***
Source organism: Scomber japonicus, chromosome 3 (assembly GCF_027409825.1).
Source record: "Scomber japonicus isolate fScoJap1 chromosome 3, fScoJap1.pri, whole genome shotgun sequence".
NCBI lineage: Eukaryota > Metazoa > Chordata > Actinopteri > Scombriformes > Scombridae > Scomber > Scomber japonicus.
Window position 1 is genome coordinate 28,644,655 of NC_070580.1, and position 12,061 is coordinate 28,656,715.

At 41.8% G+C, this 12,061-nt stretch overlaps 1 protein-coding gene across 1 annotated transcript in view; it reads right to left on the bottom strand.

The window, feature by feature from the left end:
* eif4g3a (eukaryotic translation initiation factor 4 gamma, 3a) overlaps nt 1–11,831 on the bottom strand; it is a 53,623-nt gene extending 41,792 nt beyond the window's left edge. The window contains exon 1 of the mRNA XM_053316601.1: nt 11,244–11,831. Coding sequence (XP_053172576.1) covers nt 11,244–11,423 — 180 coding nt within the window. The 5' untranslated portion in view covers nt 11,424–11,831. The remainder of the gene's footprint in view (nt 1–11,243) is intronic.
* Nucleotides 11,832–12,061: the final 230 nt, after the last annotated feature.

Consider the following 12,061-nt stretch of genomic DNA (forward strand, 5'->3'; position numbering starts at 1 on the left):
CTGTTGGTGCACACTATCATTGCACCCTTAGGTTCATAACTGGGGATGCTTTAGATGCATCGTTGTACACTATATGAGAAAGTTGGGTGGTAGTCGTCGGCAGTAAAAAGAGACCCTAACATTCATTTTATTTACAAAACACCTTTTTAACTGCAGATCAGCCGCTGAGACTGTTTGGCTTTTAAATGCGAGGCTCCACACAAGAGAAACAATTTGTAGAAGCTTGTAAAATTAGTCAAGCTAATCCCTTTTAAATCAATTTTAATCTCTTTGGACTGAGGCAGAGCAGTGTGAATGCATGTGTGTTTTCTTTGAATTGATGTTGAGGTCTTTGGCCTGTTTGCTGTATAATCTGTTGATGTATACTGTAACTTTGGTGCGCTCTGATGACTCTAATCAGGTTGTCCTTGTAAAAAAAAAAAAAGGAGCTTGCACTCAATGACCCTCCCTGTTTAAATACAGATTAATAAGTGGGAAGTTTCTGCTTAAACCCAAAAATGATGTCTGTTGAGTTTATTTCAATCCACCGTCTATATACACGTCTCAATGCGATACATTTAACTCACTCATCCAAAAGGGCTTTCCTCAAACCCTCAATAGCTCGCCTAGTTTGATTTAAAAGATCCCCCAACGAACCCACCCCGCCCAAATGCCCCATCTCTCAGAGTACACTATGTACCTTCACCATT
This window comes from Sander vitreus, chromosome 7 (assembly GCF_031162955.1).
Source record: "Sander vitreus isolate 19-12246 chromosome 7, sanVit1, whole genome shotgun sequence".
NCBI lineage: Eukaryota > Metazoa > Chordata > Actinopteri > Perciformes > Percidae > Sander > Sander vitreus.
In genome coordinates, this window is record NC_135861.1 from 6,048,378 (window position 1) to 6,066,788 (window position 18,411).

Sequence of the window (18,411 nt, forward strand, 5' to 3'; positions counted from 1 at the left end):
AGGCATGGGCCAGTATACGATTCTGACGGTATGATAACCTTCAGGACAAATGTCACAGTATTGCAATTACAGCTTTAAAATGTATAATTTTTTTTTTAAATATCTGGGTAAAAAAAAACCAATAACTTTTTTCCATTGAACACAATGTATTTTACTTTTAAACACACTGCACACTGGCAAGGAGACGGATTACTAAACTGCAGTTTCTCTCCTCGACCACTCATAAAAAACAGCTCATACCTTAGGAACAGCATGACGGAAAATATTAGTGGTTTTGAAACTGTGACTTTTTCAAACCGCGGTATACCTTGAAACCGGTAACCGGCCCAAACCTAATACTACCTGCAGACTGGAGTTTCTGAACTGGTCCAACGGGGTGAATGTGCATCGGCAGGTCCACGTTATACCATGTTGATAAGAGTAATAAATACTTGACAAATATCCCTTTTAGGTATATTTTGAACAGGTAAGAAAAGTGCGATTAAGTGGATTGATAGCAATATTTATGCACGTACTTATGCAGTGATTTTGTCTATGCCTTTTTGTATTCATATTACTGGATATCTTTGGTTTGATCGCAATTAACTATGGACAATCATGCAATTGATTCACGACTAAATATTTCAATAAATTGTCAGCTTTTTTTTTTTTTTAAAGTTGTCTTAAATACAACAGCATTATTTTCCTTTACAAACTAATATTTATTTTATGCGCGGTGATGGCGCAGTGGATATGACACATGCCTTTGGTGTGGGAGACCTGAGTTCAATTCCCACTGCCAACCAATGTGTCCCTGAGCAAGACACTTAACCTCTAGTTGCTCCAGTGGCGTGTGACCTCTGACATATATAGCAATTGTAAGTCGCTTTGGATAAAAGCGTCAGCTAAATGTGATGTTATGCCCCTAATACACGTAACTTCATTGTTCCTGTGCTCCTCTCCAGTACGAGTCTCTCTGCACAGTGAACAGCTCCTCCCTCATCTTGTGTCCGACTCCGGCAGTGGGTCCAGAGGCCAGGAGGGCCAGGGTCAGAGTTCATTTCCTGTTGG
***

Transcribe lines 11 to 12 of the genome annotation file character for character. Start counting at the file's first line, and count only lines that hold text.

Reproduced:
This window comes from Sander vitreus, chromosome 7 (assembly GCF_031162955.1).
Source record: "Sander vitreus isolate 19-12246 chromosome 7, sanVit1, whole genome shotgun sequence".